Saturday, 30 June 2012

Cairns Post Letters from the Wingnuts #1 (Gay marriage)

Karl Kuhle of Gordonvale opined in the Letters to the Editor of the Cairns Post on Wednesday this week:
There is a reason why many with religious leanings are wary of the effect civil unions and gay marriage will have on their ability to express faith without state intervention.

It's because history has, and is, showing that civil unions really are the thin edge of the wedge.

As happened this week in Denmark, the first country in the world to offer civil unions for gay couples.

Under new laws individual priests can refuse to carry out the gay marriage ceremony, but the local bishop must arrange a replacement for their church.
Karl neglects to mention that the Danish laws only apply to the Denmark's official national Lutheran Church. It applies to no other churches. Karl is complaining about the state trying to have a say in the state run and funded church. Karl continues:
In other words, if your church doesn't act as dictated by the government, the priest or pastor gets fired.
Bullshit. The priests would be able to refuse, and the local bishop would simply find another priest to perform that particular wedding. The priest that refused would go on with his duties as per usual. It would be nice if the priest was to be fired - the priest would be, after all, a government employee. Back to Karl's letter:
If you think any government promising "Your church will not be forced to perform gay marriages" should be believed, just remember that there was a time when the carbon tax was never going to happen either.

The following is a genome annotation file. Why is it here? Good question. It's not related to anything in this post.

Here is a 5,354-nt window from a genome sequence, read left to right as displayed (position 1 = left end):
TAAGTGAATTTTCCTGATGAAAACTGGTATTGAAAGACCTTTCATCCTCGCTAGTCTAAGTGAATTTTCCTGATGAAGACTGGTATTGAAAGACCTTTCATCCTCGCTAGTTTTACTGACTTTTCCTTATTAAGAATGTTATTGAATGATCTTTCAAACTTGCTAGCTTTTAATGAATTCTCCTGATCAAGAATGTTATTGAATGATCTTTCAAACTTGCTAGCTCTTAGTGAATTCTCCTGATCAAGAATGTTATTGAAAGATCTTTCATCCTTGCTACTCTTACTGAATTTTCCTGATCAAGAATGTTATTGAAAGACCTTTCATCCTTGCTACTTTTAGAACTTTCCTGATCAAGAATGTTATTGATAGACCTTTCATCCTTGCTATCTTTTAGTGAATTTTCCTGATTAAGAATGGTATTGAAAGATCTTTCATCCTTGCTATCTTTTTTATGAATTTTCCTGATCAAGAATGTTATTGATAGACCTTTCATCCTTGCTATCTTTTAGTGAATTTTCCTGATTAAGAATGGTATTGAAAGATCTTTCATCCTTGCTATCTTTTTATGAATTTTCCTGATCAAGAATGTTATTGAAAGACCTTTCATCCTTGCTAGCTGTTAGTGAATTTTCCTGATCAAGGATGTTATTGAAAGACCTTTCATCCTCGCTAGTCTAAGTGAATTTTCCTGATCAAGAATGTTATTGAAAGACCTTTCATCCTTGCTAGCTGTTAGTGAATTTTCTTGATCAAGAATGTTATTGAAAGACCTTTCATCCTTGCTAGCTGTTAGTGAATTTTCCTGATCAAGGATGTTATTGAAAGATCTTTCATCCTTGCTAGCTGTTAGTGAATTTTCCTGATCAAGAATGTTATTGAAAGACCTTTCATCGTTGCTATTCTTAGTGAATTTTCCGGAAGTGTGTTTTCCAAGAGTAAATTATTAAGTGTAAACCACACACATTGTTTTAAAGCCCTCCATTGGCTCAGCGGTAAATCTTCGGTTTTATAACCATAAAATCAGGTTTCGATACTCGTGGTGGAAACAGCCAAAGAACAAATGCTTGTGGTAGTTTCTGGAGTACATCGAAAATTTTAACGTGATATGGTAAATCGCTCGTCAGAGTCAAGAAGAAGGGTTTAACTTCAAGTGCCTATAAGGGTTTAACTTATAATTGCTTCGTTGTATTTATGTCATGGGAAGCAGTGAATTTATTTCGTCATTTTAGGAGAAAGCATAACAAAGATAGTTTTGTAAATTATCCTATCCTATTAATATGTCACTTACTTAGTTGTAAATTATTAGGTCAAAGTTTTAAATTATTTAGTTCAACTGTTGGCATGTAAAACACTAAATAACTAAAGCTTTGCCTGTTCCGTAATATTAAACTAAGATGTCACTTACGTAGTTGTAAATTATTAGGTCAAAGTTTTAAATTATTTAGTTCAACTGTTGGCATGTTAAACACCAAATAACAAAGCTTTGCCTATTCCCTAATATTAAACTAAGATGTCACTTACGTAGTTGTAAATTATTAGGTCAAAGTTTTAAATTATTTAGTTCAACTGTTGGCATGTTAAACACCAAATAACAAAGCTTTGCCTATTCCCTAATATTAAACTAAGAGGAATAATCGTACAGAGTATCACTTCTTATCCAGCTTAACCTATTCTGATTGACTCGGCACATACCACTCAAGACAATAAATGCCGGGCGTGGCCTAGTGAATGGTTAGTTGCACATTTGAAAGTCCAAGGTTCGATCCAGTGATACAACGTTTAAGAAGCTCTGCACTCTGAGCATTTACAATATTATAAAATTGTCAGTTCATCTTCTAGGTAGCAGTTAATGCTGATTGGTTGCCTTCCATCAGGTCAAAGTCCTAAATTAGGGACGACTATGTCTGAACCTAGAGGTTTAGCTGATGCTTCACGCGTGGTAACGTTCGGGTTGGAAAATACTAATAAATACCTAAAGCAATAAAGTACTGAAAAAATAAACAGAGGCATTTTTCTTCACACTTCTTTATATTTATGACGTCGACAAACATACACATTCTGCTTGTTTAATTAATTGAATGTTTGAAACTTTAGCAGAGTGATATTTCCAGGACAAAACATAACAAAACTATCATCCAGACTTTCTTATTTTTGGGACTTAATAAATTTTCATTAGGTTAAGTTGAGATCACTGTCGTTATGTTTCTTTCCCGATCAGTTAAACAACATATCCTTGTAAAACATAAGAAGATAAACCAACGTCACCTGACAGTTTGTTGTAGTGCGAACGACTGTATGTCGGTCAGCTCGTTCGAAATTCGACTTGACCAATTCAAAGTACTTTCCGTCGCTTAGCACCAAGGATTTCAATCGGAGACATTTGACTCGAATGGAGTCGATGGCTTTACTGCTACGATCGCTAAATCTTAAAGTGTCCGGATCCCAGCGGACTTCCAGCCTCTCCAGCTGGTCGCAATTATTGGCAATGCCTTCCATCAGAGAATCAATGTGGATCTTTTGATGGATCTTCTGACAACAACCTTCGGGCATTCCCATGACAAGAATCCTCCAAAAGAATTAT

The carbon tax? Okay, let's change the subject briefly. The Labor Party stated that they would not enact a carbon tax but an emissions trading scheme - but clearly did so on the presumption that it was returned to govern in its own right. Instead, they had to form an alliance with the Greens, and compromise was necessary. I should add that a carbon tax, properly formed as a direct price on coal, gas, and other CO2 emitting fossil fuels at the point of import or extraction, with all proceeds to be returned as a dividend to all citizens, would be the most effective way of reducing CO2 emissions. Emissions trading is greenwashing, and is not going to work.

Anyway, Karl's letter reaches it's climax with the question:
Atheist or otherwise, do you really trust any politician to run both the state and the church?
No, I don't trust politicians to run churches. Wow, Karl and I are in agreement! I eagerly await Karl's letter to the editor of the Cairns Post in which he argues that the Danish government should disestablish the Danish Lutheran Church and stop funding it.